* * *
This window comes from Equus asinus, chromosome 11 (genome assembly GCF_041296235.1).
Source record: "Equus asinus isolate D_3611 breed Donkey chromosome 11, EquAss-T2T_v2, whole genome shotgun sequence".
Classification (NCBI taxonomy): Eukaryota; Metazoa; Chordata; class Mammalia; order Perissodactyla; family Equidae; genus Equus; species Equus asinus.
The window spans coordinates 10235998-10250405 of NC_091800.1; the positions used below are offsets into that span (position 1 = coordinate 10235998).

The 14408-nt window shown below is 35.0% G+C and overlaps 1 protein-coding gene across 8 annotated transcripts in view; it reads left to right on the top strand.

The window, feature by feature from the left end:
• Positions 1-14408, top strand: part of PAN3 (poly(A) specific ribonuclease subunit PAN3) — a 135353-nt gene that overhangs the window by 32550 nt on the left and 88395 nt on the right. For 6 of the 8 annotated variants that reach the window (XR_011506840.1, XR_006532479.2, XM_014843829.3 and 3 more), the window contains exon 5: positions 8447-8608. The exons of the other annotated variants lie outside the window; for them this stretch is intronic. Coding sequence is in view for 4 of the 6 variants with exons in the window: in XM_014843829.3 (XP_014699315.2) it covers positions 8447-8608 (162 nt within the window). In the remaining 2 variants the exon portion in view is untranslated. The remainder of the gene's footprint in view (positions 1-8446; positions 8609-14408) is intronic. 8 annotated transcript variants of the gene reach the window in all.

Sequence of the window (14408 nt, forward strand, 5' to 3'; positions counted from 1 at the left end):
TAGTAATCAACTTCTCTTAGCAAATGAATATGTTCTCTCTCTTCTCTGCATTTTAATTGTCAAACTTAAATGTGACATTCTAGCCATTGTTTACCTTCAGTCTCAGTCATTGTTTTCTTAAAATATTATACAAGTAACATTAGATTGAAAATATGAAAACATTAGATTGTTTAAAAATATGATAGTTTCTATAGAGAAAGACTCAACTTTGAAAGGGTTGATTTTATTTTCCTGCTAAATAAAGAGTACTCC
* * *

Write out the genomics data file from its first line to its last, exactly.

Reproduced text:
This window comes from Equus asinus, chromosome 11 (genome assembly GCF_041296235.1).
Source record: "Equus asinus isolate D_3611 breed Donkey chromosome 11, EquAss-T2T_v2, whole genome shotgun sequence".
Classification (NCBI taxonomy): Eukaryota; Metazoa; Chordata; class Mammalia; order Perissodactyla; family Equidae; genus Equus; species Equus asinus.
The window spans coordinates 10235998-10250405 of NC_091800.1; the positions used below are offsets into that span (position 1 = coordinate 10235998).

The 14408-nt window shown below is 35.0% G+C and overlaps 1 protein-coding gene across 8 annotated transcripts in view; it reads left to right on the top strand.

The window, feature by feature from the left end:
• Positions 1-14408, top strand: part of PAN3 (poly(A) specific ribonuclease subunit PAN3) — a 135353-nt gene that overhangs the window by 32550 nt on the left and 88395 nt on the right. For 6 of the 8 annotated variants that reach the window (XR_011506840.1, XR_006532479.2, XM_014843829.3 and 3 more), the window contains exon 5: positions 8447-8608. The exons of the other annotated variants lie outside the window; for them this stretch is intronic. Coding sequence is in view for 4 of the 6 variants with exons in the window: in XM_014843829.3 (XP_014699315.2) it covers positions 8447-8608 (162 nt within the window). In the remaining 2 variants the exon portion in view is untranslated. The remainder of the gene's footprint in view (positions 1-8446; positions 8609-14408) is intronic. 8 annotated transcript variants of the gene reach the window in all.

Sequence of the window (14408 nt, forward strand, 5' to 3'; positions counted from 1 at the left end):
TAGTAATCAACTTCTCTTAGCAAATGAATATGTTCTCTCTCTTCTCTGCATTTTAATTGTCAAACTTAAATGTGACATTCTAGCCATTGTTTACCTTCAGTCTCAGTCATTGTTTTCTTAAAATATTATACAAGTAACATTAGATTGAAAATATGAAAACATTAGATTGTTTAAAAATATGATAGTTTCTATAGAGAAAGACTCAACTTTGAAAGGGTTGATTTTATTTTCCTGCTAAATAAAGAGTACTCC